CMhorses Fri, 03/20/2009 - 23:38

Odd that I can handle our paint horse stallion just fine around mares but the little one... :hammer , but it is probably more because of his behavior issues...he will rare if you try to get between or even just try to keep him away from the mares, and well...after that hes loose or dragging you. Keep in mind he is only 38inches.

critterkeeper Sat, 03/21/2009 - 14:10

CMH - I had our cryptoid "stud" fixed when he was 11 yrs old (5 yrs ago) with no ill effects at all. He calmed right down except he still runs the "herd" (and our stud actually lets him ^:)^ ). It only cost me $125 and the vet did it here so he was more comfortable when he woke up from anestesia.

As to the fertility issue - Darwin has numerous little "oops" running around the county. He was so popular we'd come home from work and find him missing - a week later he'd be home again with a fresh bath, trim, grinning from ear to ear and smoking a stoggie... :love (the "borrowers" would even cut chains and padlocks off the barn -- we never collected a dime for his "services" ~x( but the sheriff did put the fear of God into a few neighbors even though we couldn't prove the new foal was Darwins' - looked JUST like him ... :hammer )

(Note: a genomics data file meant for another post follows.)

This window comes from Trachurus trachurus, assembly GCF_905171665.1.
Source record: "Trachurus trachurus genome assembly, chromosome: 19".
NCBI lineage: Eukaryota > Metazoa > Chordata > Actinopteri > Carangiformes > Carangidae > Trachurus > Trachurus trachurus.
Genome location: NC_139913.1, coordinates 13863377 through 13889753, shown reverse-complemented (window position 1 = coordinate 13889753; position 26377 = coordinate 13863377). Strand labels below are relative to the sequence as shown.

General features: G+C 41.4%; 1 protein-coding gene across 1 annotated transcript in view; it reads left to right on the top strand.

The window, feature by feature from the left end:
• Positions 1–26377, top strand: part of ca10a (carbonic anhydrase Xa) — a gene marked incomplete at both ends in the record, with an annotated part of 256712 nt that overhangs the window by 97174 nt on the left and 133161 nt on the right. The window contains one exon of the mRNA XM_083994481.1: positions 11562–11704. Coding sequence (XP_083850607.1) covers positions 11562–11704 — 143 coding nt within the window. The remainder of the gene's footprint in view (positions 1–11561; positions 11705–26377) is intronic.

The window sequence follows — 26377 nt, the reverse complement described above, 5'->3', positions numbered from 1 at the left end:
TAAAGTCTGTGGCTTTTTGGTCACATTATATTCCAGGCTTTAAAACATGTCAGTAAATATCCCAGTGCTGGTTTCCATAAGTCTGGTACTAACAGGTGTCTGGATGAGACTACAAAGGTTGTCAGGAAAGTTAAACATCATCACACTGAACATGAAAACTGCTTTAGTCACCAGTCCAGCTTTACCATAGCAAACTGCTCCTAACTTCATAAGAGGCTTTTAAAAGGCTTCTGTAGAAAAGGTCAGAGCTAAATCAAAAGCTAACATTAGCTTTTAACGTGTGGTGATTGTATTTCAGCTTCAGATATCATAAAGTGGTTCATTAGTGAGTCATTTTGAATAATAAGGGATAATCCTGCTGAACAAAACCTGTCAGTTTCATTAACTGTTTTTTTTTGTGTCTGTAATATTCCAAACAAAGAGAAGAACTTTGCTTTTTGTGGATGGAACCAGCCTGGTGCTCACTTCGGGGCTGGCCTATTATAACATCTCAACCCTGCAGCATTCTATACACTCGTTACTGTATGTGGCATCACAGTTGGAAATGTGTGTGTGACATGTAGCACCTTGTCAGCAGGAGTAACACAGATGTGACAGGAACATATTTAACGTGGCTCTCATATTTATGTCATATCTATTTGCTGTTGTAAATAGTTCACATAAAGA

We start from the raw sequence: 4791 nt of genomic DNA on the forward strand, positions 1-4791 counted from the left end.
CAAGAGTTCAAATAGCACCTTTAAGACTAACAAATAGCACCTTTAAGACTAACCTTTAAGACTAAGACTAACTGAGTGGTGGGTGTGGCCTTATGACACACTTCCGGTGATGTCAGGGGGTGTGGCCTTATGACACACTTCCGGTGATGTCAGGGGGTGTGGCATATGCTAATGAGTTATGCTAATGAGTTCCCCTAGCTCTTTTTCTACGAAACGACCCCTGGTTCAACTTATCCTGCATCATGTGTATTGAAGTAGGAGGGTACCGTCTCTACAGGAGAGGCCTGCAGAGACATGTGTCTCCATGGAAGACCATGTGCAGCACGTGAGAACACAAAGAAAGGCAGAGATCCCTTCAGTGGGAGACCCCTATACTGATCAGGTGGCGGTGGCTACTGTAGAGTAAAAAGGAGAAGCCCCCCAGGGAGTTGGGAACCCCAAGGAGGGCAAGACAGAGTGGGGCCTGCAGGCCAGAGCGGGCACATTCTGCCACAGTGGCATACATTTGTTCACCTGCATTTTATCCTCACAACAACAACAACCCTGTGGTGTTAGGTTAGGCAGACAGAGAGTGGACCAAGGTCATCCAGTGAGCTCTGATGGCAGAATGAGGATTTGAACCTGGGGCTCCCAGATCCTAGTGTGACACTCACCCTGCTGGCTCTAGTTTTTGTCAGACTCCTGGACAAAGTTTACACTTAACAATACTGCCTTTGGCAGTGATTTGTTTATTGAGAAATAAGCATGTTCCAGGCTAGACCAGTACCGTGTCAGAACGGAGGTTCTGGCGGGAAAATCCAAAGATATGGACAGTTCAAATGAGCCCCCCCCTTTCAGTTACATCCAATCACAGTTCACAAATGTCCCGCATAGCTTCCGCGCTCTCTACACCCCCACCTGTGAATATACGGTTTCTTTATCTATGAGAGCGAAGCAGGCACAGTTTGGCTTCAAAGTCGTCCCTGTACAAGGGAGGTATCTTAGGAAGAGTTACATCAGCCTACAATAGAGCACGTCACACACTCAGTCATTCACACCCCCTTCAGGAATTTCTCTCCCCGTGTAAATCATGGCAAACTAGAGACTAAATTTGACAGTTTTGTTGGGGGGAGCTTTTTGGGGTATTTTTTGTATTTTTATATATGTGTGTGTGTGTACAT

CMhorses Sat, 03/21/2009 - 16:42

Hm, I had always wanted to breed him to at least my donkey,because then the genes wouldnt be passed on any further. Only trouble is what if I got a boy with the same problem...would cost alot to get it gelded too. I will probably just get him the surgery.

supaspot60 Sat, 03/21/2009 - 19:33

geld him !! its not much of a life being confined to a stall for two years hes probably difficult because he's soooooo frustrated

CMhorses Sat, 03/21/2009 - 21:11

Well its not like he is always in a stall. We have a round pen next to the barn and I try to alternate the two boys (cartwheel and leo) in it, and also I try to run them around in the field by hand if its nice out. But yea, its nothing like they used to live in. For about 8 years they lived together in a field next to a field of mares.

Sara Fri, 03/27/2009 - 15:51

Geld. Not only is your guy having to deal with the hormones of being a stallion without any reason or benefit to him, I've been told that a retained testicle is at greater risk for becoming cancerous. I had a colt who was late to descend and when I talked to the vet about gelding him she said that ideally it should be done by age five for behavioral reasons, but I'm sure your stallion will get at least a little more manageable after the surgery.

CMhorses Fri, 03/27/2009 - 17:16

Yea I hope he does calm down. When he is acting 'normal' he is generally well behaved and friendly and whatnot. Even when he lived with Leo they did fine socially together, so I think his main issue is his horomones. With some behavior training I think I could get him to be a totally different horse.
Heres a few pics of him if anyone was wondering what he looked like. His blue eye is a result of jumping his fence and getting in with the QH & Paint mares and getting kicked in the eye, which is not even the worst that has happened to him when hes gotten out.